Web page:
Seven Guidelines for effective CSR communication defined by a research partnered with the Global Alliance
Companies that communicate honestly about their corporate social responsibilities have little to fear, according to new research into communication practices across European corporations. The study of CSR communication practices in 251 European corporations yields seven guidelines for effective CSR communication. The project has been conducted by faculty from the IE School of Communication at IE University, the Judge Business School of the University of Cambridge and Fondazione Università IULM, in partnership with the Global Alliance for Public Relations and Communication Management.
The authors conclude that many beliefs about the risks associated with CSR communication are exaggerated, and that companies that communicate honestly about their activities have little to fear. Managers, the authors advise, should not be afraid of the media or underestimate the ability of the public to understand the complexity of CSR issues. Companies should address big issues head-on and not try to present an image of a picture-perfect company. Furthermore, communicating CSR should be the job of the whole organization — in the sense that the whole organization should set a visible example of what is being communicated. The authors also point out that saying that your company engages in more CSR than it really does can backfire and delegitimize existing CSR initiatives.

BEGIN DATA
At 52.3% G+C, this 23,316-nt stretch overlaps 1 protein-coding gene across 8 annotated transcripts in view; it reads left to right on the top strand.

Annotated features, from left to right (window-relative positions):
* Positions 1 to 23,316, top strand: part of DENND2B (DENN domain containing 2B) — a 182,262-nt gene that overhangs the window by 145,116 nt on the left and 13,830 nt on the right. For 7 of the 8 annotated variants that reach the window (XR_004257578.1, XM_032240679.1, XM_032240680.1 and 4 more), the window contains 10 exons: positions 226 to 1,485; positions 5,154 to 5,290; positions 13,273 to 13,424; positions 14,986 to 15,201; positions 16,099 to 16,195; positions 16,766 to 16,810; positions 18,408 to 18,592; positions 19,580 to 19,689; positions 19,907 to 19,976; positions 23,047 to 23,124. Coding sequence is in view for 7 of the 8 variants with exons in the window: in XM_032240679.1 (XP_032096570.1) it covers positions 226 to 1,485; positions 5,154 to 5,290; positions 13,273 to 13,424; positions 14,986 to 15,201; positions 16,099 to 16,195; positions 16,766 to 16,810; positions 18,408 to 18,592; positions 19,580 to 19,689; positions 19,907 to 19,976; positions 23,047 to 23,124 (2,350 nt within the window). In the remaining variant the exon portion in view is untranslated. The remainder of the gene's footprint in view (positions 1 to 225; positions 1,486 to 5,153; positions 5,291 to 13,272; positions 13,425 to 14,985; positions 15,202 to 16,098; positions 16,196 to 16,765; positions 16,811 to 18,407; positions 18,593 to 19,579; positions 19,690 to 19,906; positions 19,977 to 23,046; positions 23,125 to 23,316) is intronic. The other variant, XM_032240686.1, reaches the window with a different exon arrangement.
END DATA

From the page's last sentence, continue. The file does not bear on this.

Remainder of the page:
Different companies will vary in which of the above lessons apply most to them, the authors note. Companies that say they do more CSR than they actually do should understand that the public sees through such attempts.
On the other hand, companies that engage in high levels of CSR activities but do not communicate their achievements effectively need to engage more with the media and not underestimate the public’s ability to understand what they are doing. Finally, companies that engage in high levels of CSR activity and communication must be careful to avoid having that communication perceived cynically by stakeholders.
The full article is available on MIT Sloan Management Review with a charge from MIT.